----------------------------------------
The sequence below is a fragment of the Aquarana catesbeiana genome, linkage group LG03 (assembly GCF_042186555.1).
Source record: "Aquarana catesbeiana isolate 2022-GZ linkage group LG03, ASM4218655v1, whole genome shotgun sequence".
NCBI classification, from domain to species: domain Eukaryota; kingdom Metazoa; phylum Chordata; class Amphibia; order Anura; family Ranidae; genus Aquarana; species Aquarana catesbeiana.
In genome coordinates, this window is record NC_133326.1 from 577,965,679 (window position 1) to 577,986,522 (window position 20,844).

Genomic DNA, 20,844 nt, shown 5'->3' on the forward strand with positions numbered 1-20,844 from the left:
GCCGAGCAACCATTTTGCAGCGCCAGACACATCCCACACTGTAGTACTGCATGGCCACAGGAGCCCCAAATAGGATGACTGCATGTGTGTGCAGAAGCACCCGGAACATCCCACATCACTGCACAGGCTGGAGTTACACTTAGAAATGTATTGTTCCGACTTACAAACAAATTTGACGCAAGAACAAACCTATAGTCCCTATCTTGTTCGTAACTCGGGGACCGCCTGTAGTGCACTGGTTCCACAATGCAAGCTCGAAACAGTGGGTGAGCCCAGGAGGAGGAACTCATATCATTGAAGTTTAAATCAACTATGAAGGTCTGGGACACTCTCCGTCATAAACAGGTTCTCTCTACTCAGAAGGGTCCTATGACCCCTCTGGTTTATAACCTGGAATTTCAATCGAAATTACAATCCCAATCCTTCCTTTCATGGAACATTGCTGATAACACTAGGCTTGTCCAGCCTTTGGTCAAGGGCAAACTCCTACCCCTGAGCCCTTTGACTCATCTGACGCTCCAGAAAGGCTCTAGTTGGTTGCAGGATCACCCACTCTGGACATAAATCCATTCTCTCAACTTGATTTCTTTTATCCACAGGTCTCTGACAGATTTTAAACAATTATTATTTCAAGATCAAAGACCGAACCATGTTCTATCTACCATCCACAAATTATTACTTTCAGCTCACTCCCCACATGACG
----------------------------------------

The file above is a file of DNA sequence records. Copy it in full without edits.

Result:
The sequence below is a fragment of the Aquarana catesbeiana genome, linkage group LG03 (assembly GCF_042186555.1).
Source record: "Aquarana catesbeiana isolate 2022-GZ linkage group LG03, ASM4218655v1, whole genome shotgun sequence".
NCBI classification, from domain to species: domain Eukaryota; kingdom Metazoa; phylum Chordata; class Amphibia; order Anura; family Ranidae; genus Aquarana; species Aquarana catesbeiana.
In genome coordinates, this window is record NC_133326.1 from 577,965,679 (window position 1) to 577,986,522 (window position 20,844).

Genomic DNA, 20,844 nt, shown 5'->3' on the forward strand with positions numbered 1-20,844 from the left:
GCCGAGCAACCATTTTGCAGCGCCAGACACATCCCACACTGTAGTACTGCATGGCCACAGGAGCCCCAAATAGGATGACTGCATGTGTGTGCAGAAGCACCCGGAACATCCCACATCACTGCACAGGCTGGAGTTACACTTAGAAATGTATTGTTCCGACTTACAAACAAATTTGACGCAAGAACAAACCTATAGTCCCTATCTTGTTCGTAACTCGGGGACCGCCTGTAGTGCACTGGTTCCACAATGCAAGCTCGAAACAGTGGGTGAGCCCAGGAGGAGGAACTCATATCATTGAAGTTTAAATCAACTATGAAGGTCTGGGACACTCTCCGTCATAAACAGGTTCTCTCTACTCAGAAGGGTCCTATGACCCCTCTGGTTTATAACCTGGAATTTCAATCGAAATTACAATCCCAATCCTTCCTTTCATGGAACATTGCTGATAACACTAGGCTTGTCCAGCCTTTGGTCAAGGGCAAACTCCTACCCCTGAGCCCTTTGACTCATCTGACGCTCCAGAAAGGCTCTAGTTGGTTGCAGGATCACCCACTCTGGACATAAATCCATTCTCTCAACTTGATTTCTTTTATCCACAGGTCTCTGACAGATTTTAAACAATTATTATTTCAAGATCAAAGACCGAACCATGTTCTATCTACCATCCACAAATTATTACTTTCAGCTCACTCCCCACATGACG